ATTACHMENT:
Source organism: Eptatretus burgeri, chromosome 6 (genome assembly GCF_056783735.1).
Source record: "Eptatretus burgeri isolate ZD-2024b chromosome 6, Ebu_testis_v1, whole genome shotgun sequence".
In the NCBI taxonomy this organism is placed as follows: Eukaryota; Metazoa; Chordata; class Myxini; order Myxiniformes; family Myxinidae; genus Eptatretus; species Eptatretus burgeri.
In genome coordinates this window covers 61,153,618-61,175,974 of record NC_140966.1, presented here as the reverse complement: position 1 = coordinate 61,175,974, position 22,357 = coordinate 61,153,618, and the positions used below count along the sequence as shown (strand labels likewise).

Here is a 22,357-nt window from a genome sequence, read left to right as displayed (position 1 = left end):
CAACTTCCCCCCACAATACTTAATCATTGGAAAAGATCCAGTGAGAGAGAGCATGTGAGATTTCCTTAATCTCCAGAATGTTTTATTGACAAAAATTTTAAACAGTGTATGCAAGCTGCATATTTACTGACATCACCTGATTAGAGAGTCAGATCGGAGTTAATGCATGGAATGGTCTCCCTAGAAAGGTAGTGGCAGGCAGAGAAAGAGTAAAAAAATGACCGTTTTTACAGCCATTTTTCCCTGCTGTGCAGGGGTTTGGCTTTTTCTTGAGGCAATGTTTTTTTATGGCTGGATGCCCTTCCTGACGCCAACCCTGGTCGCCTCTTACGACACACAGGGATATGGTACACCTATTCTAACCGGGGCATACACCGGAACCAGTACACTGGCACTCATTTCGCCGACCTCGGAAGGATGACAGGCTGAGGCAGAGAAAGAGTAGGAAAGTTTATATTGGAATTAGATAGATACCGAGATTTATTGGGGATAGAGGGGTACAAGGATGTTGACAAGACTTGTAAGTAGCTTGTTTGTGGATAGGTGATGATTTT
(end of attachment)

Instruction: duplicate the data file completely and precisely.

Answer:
Source organism: Eptatretus burgeri, chromosome 6 (genome assembly GCF_056783735.1).
Source record: "Eptatretus burgeri isolate ZD-2024b chromosome 6, Ebu_testis_v1, whole genome shotgun sequence".
In the NCBI taxonomy this organism is placed as follows: Eukaryota; Metazoa; Chordata; class Myxini; order Myxiniformes; family Myxinidae; genus Eptatretus; species Eptatretus burgeri.
In genome coordinates this window covers 61,153,618-61,175,974 of record NC_140966.1, presented here as the reverse complement: position 1 = coordinate 61,175,974, position 22,357 = coordinate 61,153,618, and the positions used below count along the sequence as shown (strand labels likewise).

Here is a 22,357-nt window from a genome sequence, read left to right as displayed (position 1 = left end):
CAACTTCCCCCCACAATACTTAATCATTGGAAAAGATCCAGTGAGAGAGAGCATGTGAGATTTCCTTAATCTCCAGAATGTTTTATTGACAAAAATTTTAAACAGTGTATGCAAGCTGCATATTTACTGACATCACCTGATTAGAGAGTCAGATCGGAGTTAATGCATGGAATGGTCTCCCTAGAAAGGTAGTGGCAGGCAGAGAAAGAGTAAAAAAATGACCGTTTTTACAGCCATTTTTCCCTGCTGTGCAGGGGTTTGGCTTTTTCTTGAGGCAATGTTTTTTTATGGCTGGATGCCCTTCCTGACGCCAACCCTGGTCGCCTCTTACGACACACAGGGATATGGTACACCTATTCTAACCGGGGCATACACCGGAACCAGTACACTGGCACTCATTTCGCCGACCTCGGAAGGATGACAGGCTGAGGCAGAGAAAGAGTAGGAAAGTTTATATTGGAATTAGATAGATACCGAGATTTATTGGGGATAGAGGGGTACAAGGATGTTGACAAGACTTGTAAGTAGCTTGTTTGTGGATAGGTGATGATTTT